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(i) Manpower Assessment for Various Offices of LIC of India” commissioned by the Life Insurance Corporation (LIC) of India

Main Objective of the Study

To assess the Manpower at different levels in various offices of LIC of India

Methodology

The study has been carried out by using primary as well as secondary sources of data. The information on indicators like manning norms, workload in terms of policies issued, claims settled, loan advanced, etc. Has been obtained from the office of LIC and its various reports. The data on actual workload in different departments have been assessed from office records and have also been observed by ‘Activity Sampling’ and ‘Time Motion Study’. Primary data have been collected through personal interviews by using structured questionnaires and ‘Focus Group Discussions’ with various stakeholders. The study has been conducted on a nationally representative sample using stratified systematic sampling procedure.

Findings

For each department, separate regression equations have been developed between the numbers of core activities performed and total time consumed on these activities. In the case of more than one core activity in a department, multiple regression equation has been developed. Thus, separate formulae have been developed for each department for various offices.

Study Team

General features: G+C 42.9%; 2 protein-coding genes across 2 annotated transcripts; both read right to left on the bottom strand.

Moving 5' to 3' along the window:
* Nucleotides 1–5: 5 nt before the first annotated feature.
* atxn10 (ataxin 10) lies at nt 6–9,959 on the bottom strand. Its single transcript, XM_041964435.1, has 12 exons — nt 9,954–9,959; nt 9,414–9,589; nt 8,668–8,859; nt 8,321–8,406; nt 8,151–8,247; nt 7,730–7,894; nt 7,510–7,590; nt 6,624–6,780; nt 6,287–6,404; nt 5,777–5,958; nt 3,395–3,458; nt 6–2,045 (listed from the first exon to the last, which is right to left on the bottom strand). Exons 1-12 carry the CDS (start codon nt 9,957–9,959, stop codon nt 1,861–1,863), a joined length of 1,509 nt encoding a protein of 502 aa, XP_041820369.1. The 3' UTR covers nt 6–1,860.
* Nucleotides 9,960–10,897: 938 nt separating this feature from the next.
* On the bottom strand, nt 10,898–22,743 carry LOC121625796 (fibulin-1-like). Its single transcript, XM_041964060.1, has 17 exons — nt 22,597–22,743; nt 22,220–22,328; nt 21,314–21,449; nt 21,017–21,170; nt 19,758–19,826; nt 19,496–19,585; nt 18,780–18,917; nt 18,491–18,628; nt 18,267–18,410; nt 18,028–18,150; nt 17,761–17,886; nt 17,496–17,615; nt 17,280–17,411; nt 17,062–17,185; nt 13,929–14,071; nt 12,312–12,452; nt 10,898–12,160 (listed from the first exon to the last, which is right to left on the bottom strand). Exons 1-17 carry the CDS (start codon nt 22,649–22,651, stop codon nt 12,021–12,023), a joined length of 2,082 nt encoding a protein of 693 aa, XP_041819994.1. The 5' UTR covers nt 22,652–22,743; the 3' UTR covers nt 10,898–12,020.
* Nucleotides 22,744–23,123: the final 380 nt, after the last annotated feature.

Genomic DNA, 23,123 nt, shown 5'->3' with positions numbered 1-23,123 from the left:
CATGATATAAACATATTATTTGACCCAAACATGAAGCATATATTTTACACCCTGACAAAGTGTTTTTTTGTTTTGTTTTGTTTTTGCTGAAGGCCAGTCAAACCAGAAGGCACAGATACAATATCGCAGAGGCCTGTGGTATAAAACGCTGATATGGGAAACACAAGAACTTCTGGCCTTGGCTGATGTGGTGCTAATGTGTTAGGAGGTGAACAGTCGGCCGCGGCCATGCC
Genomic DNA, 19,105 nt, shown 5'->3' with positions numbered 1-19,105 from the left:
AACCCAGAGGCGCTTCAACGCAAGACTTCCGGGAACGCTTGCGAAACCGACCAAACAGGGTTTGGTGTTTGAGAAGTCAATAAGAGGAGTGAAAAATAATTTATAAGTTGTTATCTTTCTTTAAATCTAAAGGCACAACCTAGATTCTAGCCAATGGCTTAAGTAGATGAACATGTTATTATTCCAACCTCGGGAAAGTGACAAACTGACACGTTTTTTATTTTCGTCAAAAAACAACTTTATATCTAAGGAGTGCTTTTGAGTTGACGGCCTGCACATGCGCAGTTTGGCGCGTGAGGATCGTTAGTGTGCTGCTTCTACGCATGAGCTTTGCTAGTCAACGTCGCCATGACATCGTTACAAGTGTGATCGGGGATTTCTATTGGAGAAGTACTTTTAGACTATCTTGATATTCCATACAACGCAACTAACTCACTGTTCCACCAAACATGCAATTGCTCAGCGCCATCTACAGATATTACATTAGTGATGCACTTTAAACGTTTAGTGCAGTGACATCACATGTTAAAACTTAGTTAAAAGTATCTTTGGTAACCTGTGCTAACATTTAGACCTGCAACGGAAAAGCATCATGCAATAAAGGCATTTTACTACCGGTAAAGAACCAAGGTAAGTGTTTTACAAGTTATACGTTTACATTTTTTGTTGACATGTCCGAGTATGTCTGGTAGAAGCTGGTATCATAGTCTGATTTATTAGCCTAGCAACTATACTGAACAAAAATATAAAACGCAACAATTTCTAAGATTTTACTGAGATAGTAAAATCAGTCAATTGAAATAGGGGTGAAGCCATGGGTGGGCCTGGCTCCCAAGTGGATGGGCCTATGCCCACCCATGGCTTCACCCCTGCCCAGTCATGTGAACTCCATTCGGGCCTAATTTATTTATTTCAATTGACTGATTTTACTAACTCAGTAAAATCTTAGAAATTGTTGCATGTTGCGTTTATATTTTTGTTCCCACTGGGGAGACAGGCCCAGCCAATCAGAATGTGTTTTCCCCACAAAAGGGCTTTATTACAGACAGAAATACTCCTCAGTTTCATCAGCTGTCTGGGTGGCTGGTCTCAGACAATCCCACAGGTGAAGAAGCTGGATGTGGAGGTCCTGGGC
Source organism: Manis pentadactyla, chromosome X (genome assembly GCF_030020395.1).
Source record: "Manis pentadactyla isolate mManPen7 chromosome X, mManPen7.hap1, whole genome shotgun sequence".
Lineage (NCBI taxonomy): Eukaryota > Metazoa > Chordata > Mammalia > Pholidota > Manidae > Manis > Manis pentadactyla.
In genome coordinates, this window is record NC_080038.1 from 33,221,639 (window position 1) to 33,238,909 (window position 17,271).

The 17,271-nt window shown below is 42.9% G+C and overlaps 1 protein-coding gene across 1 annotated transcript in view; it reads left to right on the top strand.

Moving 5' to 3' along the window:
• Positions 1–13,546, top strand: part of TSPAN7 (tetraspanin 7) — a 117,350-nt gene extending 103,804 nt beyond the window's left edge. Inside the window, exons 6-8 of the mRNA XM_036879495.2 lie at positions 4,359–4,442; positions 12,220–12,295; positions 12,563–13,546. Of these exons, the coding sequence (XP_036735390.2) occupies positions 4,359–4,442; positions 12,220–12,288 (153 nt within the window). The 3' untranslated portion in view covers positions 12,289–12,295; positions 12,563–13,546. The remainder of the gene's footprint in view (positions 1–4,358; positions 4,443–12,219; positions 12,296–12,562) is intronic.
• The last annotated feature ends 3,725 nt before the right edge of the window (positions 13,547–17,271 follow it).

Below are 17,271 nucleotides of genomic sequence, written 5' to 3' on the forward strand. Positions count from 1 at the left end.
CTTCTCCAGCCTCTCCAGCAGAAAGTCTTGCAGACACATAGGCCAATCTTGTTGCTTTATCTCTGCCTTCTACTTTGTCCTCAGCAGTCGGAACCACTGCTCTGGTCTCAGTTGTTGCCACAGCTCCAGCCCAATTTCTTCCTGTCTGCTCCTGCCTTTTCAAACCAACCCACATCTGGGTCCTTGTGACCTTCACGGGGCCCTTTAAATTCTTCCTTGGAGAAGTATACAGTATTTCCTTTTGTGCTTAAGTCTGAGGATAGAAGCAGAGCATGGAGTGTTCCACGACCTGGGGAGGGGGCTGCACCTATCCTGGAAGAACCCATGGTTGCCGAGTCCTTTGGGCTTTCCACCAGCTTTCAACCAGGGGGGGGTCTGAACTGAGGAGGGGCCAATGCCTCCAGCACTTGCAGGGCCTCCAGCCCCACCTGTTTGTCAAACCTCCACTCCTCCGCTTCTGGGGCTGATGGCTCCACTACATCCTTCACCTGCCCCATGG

Mr. H.K. Varshney (Team Leader), Dr. A. Kamala Devi and Mr. Vijay K. Saxena (Team Members) were involved in the preparation of proposal, developing research tools, collection of primary and secondary data, conducting Focus Group Discussion and drafting of the report.

 

(ii)Employment, Productivity and Output Growth of Labour Intensive Manufacturing Industries in India” commissioned by erstwhile Planning Commission, Government of India.

Major Objectives of the Study

1 To identify industries with high labour intensity within the registered organized manufacturing sector in India.

2. To analyze the trends of labour intensity of the selected industries over the period and find out the plausible reasons of changes in trends.

3. To discuss the growth, employment and productivity trends of labour intensive industries and use different alternative methods to estimate total factor productivity growth.

4. To analyze the employment and growth prospects and constraints faced by small and medium firms using field survey data and make suitable policy suggestions.

Methodology

The study makes an attempt to first identify labour intensive industries through calculating the labour intensity of each organized manufacturing industry using the Annual Survey of Industries (ASI) data at 3-digit level andthen uses three alternative methods – growth accounting (GA) (non-parametric), production function with correction for endogeneity – Levinsohn-Petrin (LP) (semi-parametric), and stochastic production frontier analysis (SFA) (parametric) to estimate total factor productivity growth (TFPG) to see how sensitive the results are to different methods. In the next step, the study discusses the primary survey data that have been collected through field survey and discussion.